When honey gets too thick, it becomes unusable. But once it’s pure enough, it can be used for cooking, baking, medicinal purposes and more. So the next time you open a jar of honey, remember that it won’t spoil while it sits around for another three years.
It seems that honey is one of the healthiest foods available today. Recent studies show that honey could help lower cholesterol levels, reduce blood pressure and fight inflammation. It also helps regulate blood sugar better than white sugar. Plus, it makes a great addition to almost any meal, whether you eat it straight out of the jar or cook with it.
Why is honey considered “medicinal”?
Did you know that honey contains numerous antibacterial compounds, including methylglyoxal, diacetin and benzylidene malonate? Each compound plays different roles in fighting off bacteria.
Methylglyoxal is a powerful antimicrobial agent that inhibits the growth of pathogenic fungi and bacteria. Researchers believe that MGO’s ability to inhibit the growth of certain strains of bacteria could explain why honey has strong anti-bacterial effects.
Diacetin is believed to play a key role in inhibiting the growth of Candida albicans, the fungus responsible for yeast infections. Benzaldehyde, which gives clover honey its distinctive aroma, stops the growth of bacteria and mold.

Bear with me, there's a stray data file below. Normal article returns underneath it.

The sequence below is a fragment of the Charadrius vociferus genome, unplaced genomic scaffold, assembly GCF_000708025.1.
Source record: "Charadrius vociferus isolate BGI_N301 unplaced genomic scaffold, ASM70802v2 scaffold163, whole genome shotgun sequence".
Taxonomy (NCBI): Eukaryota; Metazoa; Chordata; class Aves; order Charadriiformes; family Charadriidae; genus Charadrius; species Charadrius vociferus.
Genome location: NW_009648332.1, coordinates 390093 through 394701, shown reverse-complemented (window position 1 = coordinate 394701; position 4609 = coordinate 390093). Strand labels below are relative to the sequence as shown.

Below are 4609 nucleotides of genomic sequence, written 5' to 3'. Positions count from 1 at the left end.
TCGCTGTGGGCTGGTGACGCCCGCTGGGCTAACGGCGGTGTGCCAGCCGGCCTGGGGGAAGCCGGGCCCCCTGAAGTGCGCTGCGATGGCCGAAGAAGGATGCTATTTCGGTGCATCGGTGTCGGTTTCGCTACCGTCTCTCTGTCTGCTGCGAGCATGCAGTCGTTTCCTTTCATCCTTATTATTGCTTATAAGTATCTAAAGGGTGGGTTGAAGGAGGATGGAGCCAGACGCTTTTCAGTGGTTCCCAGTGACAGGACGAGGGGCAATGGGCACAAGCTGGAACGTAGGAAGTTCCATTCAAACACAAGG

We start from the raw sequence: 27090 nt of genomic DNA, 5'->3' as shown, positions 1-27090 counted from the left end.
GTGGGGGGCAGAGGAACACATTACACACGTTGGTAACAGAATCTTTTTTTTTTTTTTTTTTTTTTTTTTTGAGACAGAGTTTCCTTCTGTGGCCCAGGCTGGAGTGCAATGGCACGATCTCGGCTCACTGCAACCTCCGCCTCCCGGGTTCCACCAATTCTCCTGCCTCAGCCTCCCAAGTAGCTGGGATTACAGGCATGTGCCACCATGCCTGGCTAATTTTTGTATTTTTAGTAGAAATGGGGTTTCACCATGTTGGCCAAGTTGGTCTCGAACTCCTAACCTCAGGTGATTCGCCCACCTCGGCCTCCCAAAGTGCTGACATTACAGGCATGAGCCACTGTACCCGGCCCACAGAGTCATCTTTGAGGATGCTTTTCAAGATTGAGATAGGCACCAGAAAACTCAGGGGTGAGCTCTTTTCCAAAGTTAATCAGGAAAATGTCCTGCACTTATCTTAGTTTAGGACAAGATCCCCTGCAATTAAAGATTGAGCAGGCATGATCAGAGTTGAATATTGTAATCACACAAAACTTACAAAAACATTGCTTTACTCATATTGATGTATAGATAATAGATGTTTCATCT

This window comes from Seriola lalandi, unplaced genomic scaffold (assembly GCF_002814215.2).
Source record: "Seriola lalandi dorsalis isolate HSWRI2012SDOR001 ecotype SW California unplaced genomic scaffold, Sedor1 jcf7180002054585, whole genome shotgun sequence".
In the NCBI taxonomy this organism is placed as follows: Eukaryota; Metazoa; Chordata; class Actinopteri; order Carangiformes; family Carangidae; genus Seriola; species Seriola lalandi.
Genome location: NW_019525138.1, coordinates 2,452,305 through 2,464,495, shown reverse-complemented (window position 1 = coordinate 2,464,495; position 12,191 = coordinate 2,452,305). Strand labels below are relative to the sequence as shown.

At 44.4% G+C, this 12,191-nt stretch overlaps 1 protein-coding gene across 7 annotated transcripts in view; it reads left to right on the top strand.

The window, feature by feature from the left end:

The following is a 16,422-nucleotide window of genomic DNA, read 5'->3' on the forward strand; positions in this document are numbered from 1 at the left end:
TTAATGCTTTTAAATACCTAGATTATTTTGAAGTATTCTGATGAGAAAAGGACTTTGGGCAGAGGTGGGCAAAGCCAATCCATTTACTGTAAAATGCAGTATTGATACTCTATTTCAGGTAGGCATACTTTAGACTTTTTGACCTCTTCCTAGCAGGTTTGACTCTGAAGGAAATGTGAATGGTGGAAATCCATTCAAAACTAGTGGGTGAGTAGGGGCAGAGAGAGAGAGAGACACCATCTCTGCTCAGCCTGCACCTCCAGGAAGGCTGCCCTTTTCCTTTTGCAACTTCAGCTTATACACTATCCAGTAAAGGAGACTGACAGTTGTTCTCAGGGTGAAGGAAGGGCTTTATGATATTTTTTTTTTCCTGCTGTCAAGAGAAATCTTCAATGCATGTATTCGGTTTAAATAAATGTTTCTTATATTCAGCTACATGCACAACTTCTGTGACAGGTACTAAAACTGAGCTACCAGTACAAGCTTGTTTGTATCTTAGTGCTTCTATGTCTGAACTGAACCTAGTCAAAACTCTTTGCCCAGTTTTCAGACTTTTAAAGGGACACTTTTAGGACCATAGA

Benzyl alcohol found in wildflower and clover honey kills bacteria responsible for food poisoning. Finally, benzoic acid, a characteristic component of acacia honey, hinders the formation of biofilms, or slimy layers of bacteria that form on surfaces. Biofilms are notoriously difficult to treat with antibiotics, and they can easily invade our bodies.
For those who prefer raw honey, here are some interesting facts:
Raw honey is often sold in bulk containers. In fact, the U.S., Canada, Australia, New Zealand, South Africa and much of Europe use 100% raw honey. Unfortunately, raw honey is hard to find in the United States due to stringent regulations. Most American consumers buy pasteurized honey, which is heated to kill harmful germs.
If you live in the US, make sure you purchase Raw Honey from a trusted source. If possible, get samples before buying large quantities. Also, make sure the label says 100% Raw Honey.
Most commercial honeys are labeled as being suitable for cooking, although the percentage of pollen varies greatly between brands.
You should avoid eating honey with fillers, waxes, colorings, herbs or spices. A lot of these substances contain heavy metals, such as lead and cadmium, which might affect your health.
And finally, the bottom line: honey is delicious, versatile and healthy. Enjoy it as a dessert topping, drizzle it on cereal or mix it into oatmeal. Use it to bake cakes and breads, or try adding it to sauces and marinades. Don’t worry about keeping honey in the fridge; it’ll stay good indefinitely. You can store it anywhere, even in the pantry. Just take care not to expose it to extreme temperatures or leave it standing in hot cars.
[1] http://www.healthline.com/symptom-checker/why-doesnt-honey-spoil
[2] http://www.mayfieldcollege.edu/departments/foodsciences/research_projects/bees/beekeepers_guide/how-do-the-different-types-of-honey-work/
[3] http://www.ncbi.nlm.nih.gov/pmc/articles/PMC1957299 /
[4] http://en.wikipedia.org/wiki/Apis#Pollen_content_and_flavor
[5] http://www.bbc.co.uk/news/magazine-16595833